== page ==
Tesla Cybertruck: 6 things Elon Musk just confirmed

Chris Davies - Nov 25, 2019, 9:40 am CST
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Tesla Cybertruck: 6 things Elon Musk just confirmed

Tesla launch events are great, but as every keen EV follower knows, it’s Elon Musk’s Twitter that’s the real firehose of news. The outspoken CEO has been full-throated in his enthusiasm for the Tesla Cybertruck since the avant-garde electric pickup broke cover on Thursday night, and now we’re getting an even better understanding of how it will help shape Tesla’s range in the future.

Tesla is making the Cybertruck’s stainless steel in-house

Whether you love or hate the design of the Cybertruck, you can’t argue that it’s a lot more slab-sided compared to the generally smooth curves of other modern EVs. That fairly Brutalist assembly of angles has proved divisive, but according to Musk it’s a side-effect of one of the pickup’s key advantages.

“Reason Cybertruck is so planar is that you can’t stamp ultra-hard 30X steel, because it breaks the stamping press,” the chief exec tweeted. “Even bending it requires a deep score on inside of bend, which is how the prototype was made.”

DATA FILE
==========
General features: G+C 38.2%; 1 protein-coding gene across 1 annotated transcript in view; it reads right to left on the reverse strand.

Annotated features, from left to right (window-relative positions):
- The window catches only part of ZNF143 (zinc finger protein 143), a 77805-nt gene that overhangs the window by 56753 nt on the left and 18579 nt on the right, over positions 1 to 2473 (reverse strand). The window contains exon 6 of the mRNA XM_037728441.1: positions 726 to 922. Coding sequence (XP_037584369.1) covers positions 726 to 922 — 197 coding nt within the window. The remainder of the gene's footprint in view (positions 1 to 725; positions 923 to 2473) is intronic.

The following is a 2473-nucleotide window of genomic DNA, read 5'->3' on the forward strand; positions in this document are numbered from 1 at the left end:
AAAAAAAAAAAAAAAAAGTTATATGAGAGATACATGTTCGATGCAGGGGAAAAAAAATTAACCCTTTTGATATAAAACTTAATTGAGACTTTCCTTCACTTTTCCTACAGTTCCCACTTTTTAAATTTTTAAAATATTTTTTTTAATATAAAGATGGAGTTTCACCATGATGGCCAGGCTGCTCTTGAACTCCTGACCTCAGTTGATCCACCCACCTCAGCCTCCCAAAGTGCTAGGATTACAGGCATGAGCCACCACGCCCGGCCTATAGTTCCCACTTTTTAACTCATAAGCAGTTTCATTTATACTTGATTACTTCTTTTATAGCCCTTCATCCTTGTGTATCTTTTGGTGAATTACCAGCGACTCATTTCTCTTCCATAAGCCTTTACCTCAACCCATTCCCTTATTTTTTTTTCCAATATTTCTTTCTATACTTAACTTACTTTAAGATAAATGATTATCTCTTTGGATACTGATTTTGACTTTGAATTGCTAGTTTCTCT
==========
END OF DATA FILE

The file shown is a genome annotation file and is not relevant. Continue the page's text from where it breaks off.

The cold-rolled stainless steel is actually Tesla’s own alloy, Musk added, and will be produced in-house. That production process itself shouldn’t be a challenge, he suggested, but coming up with “new body manufacturing methods,” may be. That’s because the sturdy steel can’t use the existing methods, and instead need to be laser cut.

In time, though, Musk says he’s “confident it will actually cost less” than those standard methods, “because of its simplicity and lower part count.”

Musk has a theory for the Cybertruck’s smashed window

It really wasn’t meant to happen. Musk was in the midst of talking up the Cybertruck’s sturdy credentials – bodywork resilient to bullets and sledgehammer strikes! windows that were smash-proof! – when a metal ball thrown by lead designer Franz von Holzhausen left a resolutely not-smash-proof crack in the truck’s glass.

The automaker quickly repaired the windows with spare glass after the truck was pulled off stage, to prep it for drive loop demos. However the theories as to why the glass cracked have been flowing thick and fast. Musk has his own, and it all comes down to the order that the toughness demo was run in.